Banks question the viability of Blunkett's biometric ID card plan

UK banks and building societies have questioned the reliability of biometric technology underpinning government plans for a...

UK banks and building societies have questioned the reliability of biometric technology underpinning government plans for a national identity card scheme.

The concerns were raised last week by the Association for Payment Clearing Services (Apacs), which represents the UK's main banks and building societies, after the government announced that it would begin developing a compulsory national identity card scheme.

This scheme, which could take 10 years to roll-out and cost up to £3.1bn, would initially involve the use of biometric technology such as facial recognition, iris scans or fingerprints in passports and on driving licences.

The government also plans to build a national database to store citizens' biometric and personal details.

In its response to the government's consultation on the proposed national identity card, Apacs questioned whether biometric technology was reliable enough to support the scheme, citing the rate of "false positives" and the lack of a global standard for the technology.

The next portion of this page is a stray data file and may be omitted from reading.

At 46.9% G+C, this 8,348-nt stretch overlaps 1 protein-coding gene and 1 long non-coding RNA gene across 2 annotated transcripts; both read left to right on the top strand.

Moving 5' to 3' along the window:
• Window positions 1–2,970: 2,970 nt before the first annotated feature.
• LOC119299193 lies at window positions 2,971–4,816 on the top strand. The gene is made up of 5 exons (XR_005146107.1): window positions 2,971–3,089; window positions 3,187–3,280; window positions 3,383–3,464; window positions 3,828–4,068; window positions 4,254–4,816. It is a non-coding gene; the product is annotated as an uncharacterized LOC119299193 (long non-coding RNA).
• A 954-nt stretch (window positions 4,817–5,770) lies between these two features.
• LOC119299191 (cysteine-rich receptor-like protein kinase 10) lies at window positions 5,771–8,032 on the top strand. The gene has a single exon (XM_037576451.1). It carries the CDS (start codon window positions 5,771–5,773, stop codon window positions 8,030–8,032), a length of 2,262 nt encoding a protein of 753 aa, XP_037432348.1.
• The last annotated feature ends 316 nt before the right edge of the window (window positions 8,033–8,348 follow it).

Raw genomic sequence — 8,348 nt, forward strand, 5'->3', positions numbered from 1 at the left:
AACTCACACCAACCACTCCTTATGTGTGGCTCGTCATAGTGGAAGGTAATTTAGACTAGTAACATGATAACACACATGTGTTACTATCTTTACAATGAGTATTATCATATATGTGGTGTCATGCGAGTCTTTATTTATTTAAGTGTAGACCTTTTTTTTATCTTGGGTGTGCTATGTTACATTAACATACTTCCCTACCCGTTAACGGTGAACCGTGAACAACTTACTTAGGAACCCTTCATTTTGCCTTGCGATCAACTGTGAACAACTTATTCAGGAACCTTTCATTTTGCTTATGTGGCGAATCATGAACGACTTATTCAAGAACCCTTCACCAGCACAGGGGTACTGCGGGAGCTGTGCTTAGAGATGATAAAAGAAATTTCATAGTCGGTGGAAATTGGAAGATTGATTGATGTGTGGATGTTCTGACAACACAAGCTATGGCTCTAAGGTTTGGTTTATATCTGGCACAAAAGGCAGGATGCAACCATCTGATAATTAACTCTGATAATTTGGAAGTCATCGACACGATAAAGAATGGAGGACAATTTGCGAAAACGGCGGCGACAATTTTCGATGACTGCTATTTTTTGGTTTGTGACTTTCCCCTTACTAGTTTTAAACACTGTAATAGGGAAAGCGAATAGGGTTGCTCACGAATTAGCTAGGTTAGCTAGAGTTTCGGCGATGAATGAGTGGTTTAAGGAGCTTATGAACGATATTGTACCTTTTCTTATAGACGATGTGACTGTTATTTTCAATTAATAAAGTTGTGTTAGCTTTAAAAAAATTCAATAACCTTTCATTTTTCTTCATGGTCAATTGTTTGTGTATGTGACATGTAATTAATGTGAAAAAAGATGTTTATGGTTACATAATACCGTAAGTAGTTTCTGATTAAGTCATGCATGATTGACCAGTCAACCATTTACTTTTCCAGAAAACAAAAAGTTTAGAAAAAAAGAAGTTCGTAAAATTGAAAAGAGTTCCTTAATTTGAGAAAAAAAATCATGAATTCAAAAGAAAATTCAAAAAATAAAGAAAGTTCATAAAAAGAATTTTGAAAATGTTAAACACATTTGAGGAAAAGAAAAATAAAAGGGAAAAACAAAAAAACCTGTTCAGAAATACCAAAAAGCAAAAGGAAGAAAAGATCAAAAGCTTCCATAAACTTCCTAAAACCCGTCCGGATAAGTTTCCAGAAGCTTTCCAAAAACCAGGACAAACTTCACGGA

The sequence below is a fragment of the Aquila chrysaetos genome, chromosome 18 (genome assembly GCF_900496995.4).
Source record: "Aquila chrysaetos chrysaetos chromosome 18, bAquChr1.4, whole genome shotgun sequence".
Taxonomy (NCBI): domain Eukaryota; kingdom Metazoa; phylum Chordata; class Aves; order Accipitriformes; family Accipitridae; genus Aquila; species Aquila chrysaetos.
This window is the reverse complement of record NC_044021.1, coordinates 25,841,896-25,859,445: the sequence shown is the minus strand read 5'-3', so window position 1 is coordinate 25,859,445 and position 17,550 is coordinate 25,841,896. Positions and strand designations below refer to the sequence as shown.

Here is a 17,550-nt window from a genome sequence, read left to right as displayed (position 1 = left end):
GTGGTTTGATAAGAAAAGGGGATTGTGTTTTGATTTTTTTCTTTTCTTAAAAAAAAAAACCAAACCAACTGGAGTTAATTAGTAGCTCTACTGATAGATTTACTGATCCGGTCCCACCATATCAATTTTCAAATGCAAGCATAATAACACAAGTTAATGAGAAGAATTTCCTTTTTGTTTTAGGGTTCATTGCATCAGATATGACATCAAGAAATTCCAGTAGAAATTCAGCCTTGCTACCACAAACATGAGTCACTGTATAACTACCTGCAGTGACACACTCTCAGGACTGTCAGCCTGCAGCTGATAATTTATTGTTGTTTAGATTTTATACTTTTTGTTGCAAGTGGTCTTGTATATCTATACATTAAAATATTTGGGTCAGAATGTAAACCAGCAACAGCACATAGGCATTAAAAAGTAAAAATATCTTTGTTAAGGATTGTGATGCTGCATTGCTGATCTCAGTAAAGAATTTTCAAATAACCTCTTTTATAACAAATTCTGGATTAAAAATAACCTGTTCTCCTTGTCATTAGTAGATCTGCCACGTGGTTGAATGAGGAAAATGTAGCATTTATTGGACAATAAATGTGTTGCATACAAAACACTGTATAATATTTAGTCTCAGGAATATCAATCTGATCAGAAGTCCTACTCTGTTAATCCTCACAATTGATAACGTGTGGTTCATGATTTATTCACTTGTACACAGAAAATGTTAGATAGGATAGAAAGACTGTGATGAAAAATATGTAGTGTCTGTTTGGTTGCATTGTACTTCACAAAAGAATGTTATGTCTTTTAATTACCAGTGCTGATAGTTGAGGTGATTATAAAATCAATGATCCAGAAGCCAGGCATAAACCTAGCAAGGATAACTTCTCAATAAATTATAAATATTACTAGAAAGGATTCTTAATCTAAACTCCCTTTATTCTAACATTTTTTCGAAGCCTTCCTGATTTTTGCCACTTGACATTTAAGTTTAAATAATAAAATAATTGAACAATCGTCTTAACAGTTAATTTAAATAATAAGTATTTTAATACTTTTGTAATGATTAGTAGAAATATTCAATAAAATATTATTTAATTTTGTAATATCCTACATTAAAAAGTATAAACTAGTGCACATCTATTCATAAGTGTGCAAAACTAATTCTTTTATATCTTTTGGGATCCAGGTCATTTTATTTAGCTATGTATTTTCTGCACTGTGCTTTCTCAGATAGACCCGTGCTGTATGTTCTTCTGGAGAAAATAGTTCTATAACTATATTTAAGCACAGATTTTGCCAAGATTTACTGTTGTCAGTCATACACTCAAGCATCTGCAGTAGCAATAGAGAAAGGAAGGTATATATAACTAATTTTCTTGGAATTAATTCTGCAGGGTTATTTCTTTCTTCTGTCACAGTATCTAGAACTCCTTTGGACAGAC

"We do not think that biometric technology is mature enough at the moment," said a spokeswoman for Apacs.

Apacs considered using biometric technology for its £1.1bn card fraud-reduction scheme but, after concerns were expressed about its reliability, it chose chip and Pin technology instead.

Apacs called for the government to use a smartcard as the basis for a national ID card scheme, using technologies such as personal identification numbers and tokens to verify a citizen's identity, in addition to biometric technology.

Fraud experts were also sceptical about how effective biometric ID cards would be in combating rising levels of identity fraud.

Peter Dorrington, head of fraud solutions at business software supplier SAS UK, said biometric technology would only buy "breathing space" in the fight against fraud, and determined criminals and terrorists would find a way around it.

Critics of the government's ID card scheme have also warned that it would be one of the most ambitious projects undertaken in the UKpublic sector, presenting challenges in IT project management and systems integration.

Home secretary David Blunkett said that by 2013 he expected 80% of the population to have ID cards, based on passports or driving licences.

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